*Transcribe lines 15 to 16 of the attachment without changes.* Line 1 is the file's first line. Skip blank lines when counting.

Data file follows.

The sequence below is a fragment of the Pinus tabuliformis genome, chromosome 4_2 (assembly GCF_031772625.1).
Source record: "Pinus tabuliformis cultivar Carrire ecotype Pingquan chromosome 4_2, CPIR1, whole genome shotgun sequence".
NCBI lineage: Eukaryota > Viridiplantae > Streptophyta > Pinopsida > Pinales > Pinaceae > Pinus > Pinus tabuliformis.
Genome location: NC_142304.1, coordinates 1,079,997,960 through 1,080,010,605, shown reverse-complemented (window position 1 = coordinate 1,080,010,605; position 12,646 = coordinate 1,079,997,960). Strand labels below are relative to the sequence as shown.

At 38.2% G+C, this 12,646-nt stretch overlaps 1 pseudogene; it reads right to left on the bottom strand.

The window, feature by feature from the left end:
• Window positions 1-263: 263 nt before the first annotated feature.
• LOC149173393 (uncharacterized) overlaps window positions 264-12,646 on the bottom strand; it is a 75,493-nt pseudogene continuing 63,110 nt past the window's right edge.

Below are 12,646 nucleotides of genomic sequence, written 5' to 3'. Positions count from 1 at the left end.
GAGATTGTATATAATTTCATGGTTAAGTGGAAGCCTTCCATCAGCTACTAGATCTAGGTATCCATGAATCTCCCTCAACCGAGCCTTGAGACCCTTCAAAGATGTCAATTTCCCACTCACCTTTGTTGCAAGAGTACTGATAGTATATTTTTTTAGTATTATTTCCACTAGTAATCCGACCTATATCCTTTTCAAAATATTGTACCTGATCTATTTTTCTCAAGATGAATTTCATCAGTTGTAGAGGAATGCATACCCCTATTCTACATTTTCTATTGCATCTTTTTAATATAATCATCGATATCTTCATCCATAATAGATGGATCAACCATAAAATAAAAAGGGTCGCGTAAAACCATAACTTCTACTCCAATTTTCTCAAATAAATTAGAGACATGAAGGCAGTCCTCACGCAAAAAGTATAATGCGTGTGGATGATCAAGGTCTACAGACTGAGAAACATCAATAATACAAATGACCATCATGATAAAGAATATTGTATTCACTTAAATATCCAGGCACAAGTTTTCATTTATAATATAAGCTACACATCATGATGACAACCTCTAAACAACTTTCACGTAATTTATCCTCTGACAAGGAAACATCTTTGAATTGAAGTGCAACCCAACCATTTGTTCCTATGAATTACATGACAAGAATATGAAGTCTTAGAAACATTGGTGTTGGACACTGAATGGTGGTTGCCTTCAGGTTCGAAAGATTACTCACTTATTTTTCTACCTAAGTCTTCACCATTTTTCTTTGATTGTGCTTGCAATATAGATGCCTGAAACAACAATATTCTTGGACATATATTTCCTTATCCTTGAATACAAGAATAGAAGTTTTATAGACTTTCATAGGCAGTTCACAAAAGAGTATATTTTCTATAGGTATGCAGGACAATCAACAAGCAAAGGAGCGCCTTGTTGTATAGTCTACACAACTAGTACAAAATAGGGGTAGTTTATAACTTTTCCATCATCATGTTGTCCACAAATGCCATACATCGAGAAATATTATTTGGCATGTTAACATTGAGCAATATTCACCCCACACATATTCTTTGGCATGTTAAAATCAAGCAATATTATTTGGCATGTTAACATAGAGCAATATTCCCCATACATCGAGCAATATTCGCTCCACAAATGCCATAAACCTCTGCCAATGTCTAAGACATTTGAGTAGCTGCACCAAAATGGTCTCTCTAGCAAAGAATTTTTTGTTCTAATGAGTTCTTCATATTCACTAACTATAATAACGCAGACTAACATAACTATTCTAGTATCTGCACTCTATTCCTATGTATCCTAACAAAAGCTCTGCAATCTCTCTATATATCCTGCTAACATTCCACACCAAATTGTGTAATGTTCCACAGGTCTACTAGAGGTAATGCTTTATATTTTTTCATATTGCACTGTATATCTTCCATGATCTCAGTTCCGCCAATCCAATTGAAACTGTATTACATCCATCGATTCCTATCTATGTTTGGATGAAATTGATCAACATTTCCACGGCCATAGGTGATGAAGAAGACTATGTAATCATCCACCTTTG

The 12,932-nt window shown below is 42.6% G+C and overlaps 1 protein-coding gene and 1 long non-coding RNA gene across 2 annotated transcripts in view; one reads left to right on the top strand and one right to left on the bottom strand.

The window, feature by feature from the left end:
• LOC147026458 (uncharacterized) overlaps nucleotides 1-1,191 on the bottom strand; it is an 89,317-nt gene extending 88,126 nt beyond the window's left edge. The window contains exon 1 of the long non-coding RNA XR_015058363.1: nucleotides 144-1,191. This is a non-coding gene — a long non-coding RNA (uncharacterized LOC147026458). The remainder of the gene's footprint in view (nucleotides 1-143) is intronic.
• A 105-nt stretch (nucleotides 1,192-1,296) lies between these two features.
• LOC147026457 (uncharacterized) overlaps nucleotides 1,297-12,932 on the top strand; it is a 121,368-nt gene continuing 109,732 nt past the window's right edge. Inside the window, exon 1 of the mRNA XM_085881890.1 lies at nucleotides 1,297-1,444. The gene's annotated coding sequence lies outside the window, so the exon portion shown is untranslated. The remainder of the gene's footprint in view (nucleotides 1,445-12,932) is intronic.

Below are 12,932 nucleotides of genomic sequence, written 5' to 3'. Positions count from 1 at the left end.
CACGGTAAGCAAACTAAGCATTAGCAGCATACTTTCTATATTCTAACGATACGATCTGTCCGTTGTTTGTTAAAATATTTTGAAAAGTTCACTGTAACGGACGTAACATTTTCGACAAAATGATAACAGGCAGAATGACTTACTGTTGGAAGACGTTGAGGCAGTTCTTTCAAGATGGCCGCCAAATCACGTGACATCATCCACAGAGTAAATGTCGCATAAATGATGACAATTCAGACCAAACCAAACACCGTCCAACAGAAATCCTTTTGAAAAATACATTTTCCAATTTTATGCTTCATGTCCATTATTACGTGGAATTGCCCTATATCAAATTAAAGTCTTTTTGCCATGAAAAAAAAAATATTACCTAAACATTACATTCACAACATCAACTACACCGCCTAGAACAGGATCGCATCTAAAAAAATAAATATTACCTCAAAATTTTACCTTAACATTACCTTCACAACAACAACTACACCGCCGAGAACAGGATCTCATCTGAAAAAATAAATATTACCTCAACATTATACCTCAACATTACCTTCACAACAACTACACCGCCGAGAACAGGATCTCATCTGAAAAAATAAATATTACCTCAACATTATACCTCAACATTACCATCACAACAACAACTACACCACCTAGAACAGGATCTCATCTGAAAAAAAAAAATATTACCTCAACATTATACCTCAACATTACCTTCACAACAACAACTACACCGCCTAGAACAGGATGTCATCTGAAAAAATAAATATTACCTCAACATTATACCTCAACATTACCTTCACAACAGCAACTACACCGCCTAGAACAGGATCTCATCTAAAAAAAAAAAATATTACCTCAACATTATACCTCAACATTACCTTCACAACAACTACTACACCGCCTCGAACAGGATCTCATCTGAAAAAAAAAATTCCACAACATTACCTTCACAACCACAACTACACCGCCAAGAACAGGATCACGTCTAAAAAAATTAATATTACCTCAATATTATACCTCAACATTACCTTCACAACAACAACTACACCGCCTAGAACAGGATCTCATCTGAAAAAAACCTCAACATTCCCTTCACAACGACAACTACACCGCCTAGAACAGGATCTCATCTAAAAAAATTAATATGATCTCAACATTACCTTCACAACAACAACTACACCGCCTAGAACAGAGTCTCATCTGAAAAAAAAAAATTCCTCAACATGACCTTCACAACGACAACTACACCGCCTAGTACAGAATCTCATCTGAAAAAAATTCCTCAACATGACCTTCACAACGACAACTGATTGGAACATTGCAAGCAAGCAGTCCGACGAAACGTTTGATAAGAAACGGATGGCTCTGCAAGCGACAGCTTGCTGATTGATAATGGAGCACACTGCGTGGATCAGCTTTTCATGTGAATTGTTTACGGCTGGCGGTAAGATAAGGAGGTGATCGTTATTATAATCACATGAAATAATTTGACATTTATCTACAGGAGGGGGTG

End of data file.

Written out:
• LOC147026457 (uncharacterized) overlaps nucleotides 1,297-12,932 on the top strand; it is a 121,368-nt gene continuing 109,732 nt past the window's right edge. Inside the window, exon 1 of the mRNA XM_085881890.1 lies at nucleotides 1,297-1,444. The gene's annotated coding sequence lies outside the window, so the exon portion shown is untranslated. The remainder of the gene's footprint in view (nucleotides 1,445-12,932) is intronic.

Below are 12,932 nucleotides of genomic sequence, written 5' to 3'. Positions count from 1 at the left end.